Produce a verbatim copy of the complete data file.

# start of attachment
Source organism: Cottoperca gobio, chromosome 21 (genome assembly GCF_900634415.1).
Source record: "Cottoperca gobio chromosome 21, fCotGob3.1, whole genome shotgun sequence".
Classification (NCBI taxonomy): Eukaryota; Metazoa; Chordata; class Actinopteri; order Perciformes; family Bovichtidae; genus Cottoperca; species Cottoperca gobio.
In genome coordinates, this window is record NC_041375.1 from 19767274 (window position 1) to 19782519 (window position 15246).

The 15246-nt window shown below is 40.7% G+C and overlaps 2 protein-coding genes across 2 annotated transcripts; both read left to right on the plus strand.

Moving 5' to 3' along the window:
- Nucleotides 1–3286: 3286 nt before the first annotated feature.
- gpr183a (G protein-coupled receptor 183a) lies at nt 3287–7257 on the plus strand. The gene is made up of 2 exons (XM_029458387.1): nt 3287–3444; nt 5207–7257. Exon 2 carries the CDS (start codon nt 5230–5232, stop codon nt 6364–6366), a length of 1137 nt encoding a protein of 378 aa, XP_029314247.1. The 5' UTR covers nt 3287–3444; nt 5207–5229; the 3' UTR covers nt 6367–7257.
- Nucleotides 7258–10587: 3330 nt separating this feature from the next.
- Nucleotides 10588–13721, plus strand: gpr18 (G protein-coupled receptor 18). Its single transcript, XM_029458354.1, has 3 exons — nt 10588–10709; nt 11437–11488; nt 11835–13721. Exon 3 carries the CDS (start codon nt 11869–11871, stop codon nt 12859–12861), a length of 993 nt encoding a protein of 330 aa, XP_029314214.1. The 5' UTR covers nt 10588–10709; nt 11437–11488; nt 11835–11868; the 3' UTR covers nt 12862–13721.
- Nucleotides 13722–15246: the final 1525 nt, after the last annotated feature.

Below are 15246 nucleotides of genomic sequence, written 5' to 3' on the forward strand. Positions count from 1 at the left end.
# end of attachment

Source organism: Cottoperca gobio, chromosome 21 (genome assembly GCF_900634415.1).
Source record: "Cottoperca gobio chromosome 21, fCotGob3.1, whole genome shotgun sequence".
Classification (NCBI taxonomy): Eukaryota; Metazoa; Chordata; class Actinopteri; order Perciformes; family Bovichtidae; genus Cottoperca; species Cottoperca gobio.
In genome coordinates, this window is record NC_041375.1 from 19767274 (window position 1) to 19782519 (window position 15246).

The 15246-nt window shown below is 40.7% G+C and overlaps 2 protein-coding genes across 2 annotated transcripts; both read left to right on the plus strand.

Moving 5' to 3' along the window:
- Nucleotides 1–3286: 3286 nt before the first annotated feature.
- gpr183a (G protein-coupled receptor 183a) lies at nt 3287–7257 on the plus strand. The gene is made up of 2 exons (XM_029458387.1): nt 3287–3444; nt 5207–7257. Exon 2 carries the CDS (start codon nt 5230–5232, stop codon nt 6364–6366), a length of 1137 nt encoding a protein of 378 aa, XP_029314247.1. The 5' UTR covers nt 3287–3444; nt 5207–5229; the 3' UTR covers nt 6367–7257.
- Nucleotides 7258–10587: 3330 nt separating this feature from the next.
- Nucleotides 10588–13721, plus strand: gpr18 (G protein-coupled receptor 18). Its single transcript, XM_029458354.1, has 3 exons — nt 10588–10709; nt 11437–11488; nt 11835–13721. Exon 3 carries the CDS (start codon nt 11869–11871, stop codon nt 12859–12861), a length of 993 nt encoding a protein of 330 aa, XP_029314214.1. The 5' UTR covers nt 10588–10709; nt 11437–11488; nt 11835–11868; the 3' UTR covers nt 12862–13721.
- Nucleotides 13722–15246: the final 1525 nt, after the last annotated feature.

Below are 15246 nucleotides of genomic sequence, written 5' to 3' on the forward strand. Positions count from 1 at the left end.